Nili Underground is Synonymous with the fight against the Ottoman Empire in Palestine between 1915 and 1917. Netzah Yisrael Lo Yeshaker (Nili) was a Jewish espionage network that fought for freedom. Translating to ‘the Eternal One of Israel will not lie,’ Nili helped the United Kingdom fight against the Ottoman Empire during World War I.
Nili Underground was a pro-British spying organization operated under the leadership of the world-renowned agronomist Aaron Aaronsohn, whose family was part of the early settlement of Zikhron Ya’akov that was established in the 1880s.
Aaronsohn’s claim to fame was discovering a weather-resistant form of primitive wheat. Backed by the U.S. Department of Agriculture and an American-Jewish organization, he established an experimental acreage at Atlit, where he researched dry farming.
Nili Underground: War Crimes, Famine, and Murder
The outbreak of World War I brought atrocities such as the deportation of Jews by the Turks, the mass slaughter of Armenians, and mounting famine that Aaronsohn and his siblings could not ignore. They joined forces with the British in the hope that they would let the world know of the Turkish oppression of local Jews. They also hoped for an invasion of Palestine by the British and the advancement of the Zionist dream of a Jewish homeland in Palestine.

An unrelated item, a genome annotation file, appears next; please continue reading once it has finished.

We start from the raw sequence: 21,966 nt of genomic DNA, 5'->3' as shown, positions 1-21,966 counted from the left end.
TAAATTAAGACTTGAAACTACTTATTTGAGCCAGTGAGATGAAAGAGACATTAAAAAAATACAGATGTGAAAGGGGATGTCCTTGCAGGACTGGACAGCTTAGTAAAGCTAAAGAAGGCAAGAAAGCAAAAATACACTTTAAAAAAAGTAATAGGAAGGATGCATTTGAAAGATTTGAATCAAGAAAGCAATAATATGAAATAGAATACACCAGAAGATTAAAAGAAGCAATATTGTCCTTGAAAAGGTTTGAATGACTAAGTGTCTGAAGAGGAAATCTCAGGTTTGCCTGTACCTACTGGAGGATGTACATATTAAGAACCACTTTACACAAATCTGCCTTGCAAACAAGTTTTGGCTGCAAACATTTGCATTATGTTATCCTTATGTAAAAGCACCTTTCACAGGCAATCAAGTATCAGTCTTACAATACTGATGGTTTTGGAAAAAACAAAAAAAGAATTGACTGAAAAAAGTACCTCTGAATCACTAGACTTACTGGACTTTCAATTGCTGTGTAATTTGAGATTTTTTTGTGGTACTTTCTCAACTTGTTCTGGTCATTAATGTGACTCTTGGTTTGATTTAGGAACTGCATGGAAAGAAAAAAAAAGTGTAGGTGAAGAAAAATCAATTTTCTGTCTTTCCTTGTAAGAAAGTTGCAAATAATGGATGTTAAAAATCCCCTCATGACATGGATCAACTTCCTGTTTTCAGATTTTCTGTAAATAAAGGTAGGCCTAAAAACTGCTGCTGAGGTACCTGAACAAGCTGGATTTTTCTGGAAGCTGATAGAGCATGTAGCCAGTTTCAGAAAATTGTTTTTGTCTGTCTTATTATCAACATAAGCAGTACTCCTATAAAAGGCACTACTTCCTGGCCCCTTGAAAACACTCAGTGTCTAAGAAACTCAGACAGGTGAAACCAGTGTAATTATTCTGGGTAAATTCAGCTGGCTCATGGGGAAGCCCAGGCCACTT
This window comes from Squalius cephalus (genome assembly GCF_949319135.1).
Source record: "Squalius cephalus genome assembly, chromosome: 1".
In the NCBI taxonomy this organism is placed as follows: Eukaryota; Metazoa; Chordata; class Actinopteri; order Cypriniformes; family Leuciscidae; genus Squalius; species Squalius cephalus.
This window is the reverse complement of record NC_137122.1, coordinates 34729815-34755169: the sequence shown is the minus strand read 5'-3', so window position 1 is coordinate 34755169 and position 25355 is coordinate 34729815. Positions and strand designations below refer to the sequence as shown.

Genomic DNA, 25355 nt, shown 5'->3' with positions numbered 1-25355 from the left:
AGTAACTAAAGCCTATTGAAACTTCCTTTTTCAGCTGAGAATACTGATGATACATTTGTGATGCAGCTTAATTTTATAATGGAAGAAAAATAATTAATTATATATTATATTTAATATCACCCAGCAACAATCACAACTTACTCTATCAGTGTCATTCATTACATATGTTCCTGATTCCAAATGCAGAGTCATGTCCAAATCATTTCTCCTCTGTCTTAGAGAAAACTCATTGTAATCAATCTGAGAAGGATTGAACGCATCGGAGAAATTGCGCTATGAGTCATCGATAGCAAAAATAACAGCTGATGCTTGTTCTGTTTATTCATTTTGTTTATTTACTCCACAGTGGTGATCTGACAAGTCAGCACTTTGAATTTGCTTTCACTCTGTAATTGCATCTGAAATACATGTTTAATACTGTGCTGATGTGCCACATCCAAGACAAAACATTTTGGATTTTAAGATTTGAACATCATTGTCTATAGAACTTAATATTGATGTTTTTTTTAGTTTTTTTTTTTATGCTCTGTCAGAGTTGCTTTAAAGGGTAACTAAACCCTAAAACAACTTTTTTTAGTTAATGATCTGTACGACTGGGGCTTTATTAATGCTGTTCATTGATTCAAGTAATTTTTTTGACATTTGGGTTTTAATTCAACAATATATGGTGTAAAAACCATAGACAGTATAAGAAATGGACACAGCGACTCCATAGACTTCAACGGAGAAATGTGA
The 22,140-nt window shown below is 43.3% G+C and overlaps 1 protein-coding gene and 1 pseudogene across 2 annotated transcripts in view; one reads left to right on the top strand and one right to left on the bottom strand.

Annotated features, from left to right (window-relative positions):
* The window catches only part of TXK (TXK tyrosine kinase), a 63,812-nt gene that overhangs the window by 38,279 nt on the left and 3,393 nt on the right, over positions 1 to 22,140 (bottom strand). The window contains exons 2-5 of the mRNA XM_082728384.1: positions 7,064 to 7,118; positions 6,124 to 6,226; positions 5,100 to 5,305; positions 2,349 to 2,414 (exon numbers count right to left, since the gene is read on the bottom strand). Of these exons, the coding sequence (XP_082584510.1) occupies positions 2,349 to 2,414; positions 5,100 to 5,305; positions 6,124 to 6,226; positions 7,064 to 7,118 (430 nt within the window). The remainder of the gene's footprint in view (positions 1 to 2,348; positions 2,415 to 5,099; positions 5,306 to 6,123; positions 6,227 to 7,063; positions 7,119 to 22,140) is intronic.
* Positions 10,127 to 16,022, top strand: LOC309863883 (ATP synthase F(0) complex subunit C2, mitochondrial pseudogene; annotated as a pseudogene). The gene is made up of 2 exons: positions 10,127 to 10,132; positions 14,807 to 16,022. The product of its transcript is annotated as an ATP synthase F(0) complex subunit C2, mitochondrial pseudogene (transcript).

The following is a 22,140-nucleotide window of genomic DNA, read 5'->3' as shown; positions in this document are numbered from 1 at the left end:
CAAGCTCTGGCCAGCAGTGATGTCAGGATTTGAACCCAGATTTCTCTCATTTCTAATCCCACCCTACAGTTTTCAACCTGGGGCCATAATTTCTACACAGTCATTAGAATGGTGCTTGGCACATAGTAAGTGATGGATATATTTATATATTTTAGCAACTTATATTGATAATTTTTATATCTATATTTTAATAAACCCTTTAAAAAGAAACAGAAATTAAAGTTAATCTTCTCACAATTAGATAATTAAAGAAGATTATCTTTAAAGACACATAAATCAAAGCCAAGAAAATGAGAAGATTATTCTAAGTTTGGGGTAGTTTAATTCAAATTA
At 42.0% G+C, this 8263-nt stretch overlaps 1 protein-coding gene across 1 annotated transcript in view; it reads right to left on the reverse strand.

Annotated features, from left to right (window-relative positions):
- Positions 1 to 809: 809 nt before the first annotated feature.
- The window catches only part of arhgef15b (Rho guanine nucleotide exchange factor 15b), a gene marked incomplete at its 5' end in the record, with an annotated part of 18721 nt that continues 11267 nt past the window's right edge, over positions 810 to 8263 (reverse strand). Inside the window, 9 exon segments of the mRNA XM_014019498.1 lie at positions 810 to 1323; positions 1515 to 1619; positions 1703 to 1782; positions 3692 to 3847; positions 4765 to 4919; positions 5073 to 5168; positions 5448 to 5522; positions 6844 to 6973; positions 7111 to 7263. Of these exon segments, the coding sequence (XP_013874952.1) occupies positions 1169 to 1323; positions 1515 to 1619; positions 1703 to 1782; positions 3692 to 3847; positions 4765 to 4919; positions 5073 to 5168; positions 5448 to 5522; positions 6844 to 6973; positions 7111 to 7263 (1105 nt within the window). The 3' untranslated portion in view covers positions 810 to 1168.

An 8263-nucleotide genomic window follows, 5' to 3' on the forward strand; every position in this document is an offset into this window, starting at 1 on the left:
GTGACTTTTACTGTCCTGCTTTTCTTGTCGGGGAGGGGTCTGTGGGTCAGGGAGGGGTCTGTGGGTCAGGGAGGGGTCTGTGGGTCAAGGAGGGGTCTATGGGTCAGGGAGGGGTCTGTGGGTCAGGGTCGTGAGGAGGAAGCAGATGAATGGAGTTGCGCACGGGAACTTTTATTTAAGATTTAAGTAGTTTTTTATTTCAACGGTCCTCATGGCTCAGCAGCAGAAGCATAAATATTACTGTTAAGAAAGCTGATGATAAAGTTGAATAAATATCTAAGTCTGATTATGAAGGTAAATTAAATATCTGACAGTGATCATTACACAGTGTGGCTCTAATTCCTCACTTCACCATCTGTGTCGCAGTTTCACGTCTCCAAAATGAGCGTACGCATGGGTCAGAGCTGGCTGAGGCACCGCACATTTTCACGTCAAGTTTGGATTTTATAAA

Under the guise of agricultural campaigns, Aaronsohn and his co-conspirators could move freely around the country and gather information about the inhumane actions of the Turks. Initially, the British rebuked the group, but after Aaronsohn risked his life by crossing Turkish lines and the Sinai Desert to reach Cairo, where the British were based, they realized the value of his Jewish spy organization.
While Aaronsohn remained in Cairo as a liaison to the British, his siblings took over the running of the spy organization, which now had over 20 collaborators.
The Demise of NILI
The spies provided the British with valuable information by several methods, including using light signals to one of their shops anchored off the coast and then homing pigeons. Vital information was passed on, including the details about an impending attack on the British in Beersheba and the Negev Desert.
Sadly, when one of the homing pigeons mistakenly landed on the house of the Turkish governor in Caesarea in 1917, intense searches and persecutions followed. A few weeks later, the members of the NILI organization had all been found and captured. They were incarcerated and tortured, and some of the members were killed. Aaronsohn’s sister, Sarah, surrendered to the Turks to save her aging father from sure death and tragically committed suicide after four days of torture.
The End of Turkish Rule
In October 1917, the British army raided Beersheba and conquered the Turks, thanks to the vital information provided to them by the NILI organization. Jerusalem surrendered a few months later in December, and over 400 years of Ottoman rule ended. It can be said that the conquest of Beersheba would have been almost impossible without the massive amount of information provided by the NILI spies.
Learn all about this fascinating story at a museum dedicated to NILI in the old center of Zikhron Ya’akov. Wander around the galleries where hundreds of photos, letters, and dioramas tell the story of the Jewish spy ring during World War I.